March 1980 Texas Adoptee Looking For Birthparents

I am a Texas adoptee who was born the week of spring 1980 at Polly Ryan Medical Center in Richmond, Texas. I believe that one or both of my birthparents were in the military, and both worked in restaurants. Birthmother was born in 1957 with two sisters 1960 and 1961. My birthparents were married in February 1979, and were married for six months. I had seizures at birth as well. I had a closed adoption with now Spaulding For Children based in Houston, Texas. My birthfather was born in 1958. Over the past few years I have had adoptee angels working to filter through public records looking for a possible connection. I have had names checked as if I knew who they were, then I could receive my original birth certificate from the state. The names that I have right now that have not been checked are as follows:

Birthmother: Darlene Kay (Bennett) Peters
Birthfather: Douglas R. Whitehead

They should still be somewhere near Richmond, Texas today!

Any help would be greatly appreciated. Thank you

Followers

Is Vision Therapy Right For Your Child

>> Monday, March 9, 2009

Many of the behavioral characteristics of those with autism spectrum disorders do involve the visual system as well. Please read Mary Megson and The Autism"s Visual System.


Poor eye contact, staring at lights or spinning objects, side viewing, and other general difficulties are often symptoms of visual dysfunction. We have 3 out of 4 members in our household that have been diagnosed with nearsightedness. The boys dad is the only one with good eyes. Darn, I was hoping that they would have good eyes. The optometrists says that they boys eyes will only get worse as time goes by.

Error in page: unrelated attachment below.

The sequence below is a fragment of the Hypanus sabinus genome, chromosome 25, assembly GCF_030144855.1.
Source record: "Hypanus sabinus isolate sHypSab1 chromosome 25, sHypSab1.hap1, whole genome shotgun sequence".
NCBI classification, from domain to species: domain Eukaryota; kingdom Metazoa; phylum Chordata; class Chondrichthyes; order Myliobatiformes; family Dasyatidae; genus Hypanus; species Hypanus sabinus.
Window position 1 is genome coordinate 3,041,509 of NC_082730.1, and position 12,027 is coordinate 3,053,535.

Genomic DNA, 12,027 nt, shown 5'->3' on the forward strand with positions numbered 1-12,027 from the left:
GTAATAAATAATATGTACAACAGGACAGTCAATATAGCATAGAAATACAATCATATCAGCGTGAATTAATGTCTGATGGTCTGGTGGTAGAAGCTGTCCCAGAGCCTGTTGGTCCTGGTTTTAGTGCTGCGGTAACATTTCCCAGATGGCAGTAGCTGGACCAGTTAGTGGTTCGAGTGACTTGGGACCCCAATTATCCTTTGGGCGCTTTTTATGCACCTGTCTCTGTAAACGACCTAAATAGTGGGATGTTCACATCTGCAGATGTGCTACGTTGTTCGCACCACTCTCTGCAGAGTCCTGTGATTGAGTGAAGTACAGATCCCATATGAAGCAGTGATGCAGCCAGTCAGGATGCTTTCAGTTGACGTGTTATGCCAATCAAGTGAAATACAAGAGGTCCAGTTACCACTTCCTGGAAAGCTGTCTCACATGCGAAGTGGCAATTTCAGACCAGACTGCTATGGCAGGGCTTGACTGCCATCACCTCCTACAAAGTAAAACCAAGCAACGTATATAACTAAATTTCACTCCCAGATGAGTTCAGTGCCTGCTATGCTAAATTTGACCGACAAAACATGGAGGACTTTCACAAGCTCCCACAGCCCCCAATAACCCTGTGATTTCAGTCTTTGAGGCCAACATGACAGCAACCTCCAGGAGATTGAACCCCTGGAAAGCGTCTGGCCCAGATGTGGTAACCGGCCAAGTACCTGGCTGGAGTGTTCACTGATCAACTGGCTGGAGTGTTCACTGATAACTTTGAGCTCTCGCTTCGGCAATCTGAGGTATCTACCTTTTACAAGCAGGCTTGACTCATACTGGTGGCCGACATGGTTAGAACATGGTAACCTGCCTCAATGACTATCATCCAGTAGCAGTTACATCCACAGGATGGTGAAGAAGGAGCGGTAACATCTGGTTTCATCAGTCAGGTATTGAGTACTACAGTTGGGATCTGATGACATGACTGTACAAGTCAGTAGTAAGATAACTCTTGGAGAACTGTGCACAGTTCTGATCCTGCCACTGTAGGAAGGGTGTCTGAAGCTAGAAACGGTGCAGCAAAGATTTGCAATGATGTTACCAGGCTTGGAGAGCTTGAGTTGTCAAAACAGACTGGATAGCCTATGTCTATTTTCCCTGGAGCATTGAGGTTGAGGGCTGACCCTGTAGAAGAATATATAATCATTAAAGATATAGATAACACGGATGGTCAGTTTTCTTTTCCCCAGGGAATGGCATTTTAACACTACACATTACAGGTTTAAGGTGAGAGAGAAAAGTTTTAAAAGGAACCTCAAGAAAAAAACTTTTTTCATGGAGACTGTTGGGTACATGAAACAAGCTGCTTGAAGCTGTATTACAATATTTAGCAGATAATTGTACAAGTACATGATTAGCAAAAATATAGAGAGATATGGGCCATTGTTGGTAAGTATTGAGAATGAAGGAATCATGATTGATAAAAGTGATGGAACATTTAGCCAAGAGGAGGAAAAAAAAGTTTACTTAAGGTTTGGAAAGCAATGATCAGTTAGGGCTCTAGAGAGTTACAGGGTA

It is recommended that anyone with autism, PDD, learning disability (LD), speech-language delay, sensory integration dysfunction, Asperger's or any other psychological problems to be looking for a behavioral optometrist in your area.

Most children do not outgrow vision delays without intervention. Here is one testimony I found for one in Mississippi. Improving visual function can lead to improvement in areas such as language development and social-emotional skills. A vision exam can be the first step in conquering behavioral problems; such as, turning and tilting the head, gaze avoidance, and side looking as well as having better overall function.

The primary goal of vision therapy for persons on the ASD is to help them give meaning to what they see. Again refer to the link on Megson above. Many have poor vision and their behavior is similar to that of a blind person. Please read Patricia Lemer's book "Envisioning A Bright Future" on how vision therapy can impact your life, and it will explain in detail on how it is to be done. This book is a complete guide to autism and all of the interventions that do work. It is great for a parent, teacher, physician, optometrist and so on.

Listed below are some more resources for you to check out:






1 special comments:

Melissa March 16, 2009 at 3:23 PM  

Hey, just wondering if you found a doctor for this locally? If so would you e-mail me the info. Thanks a bunch!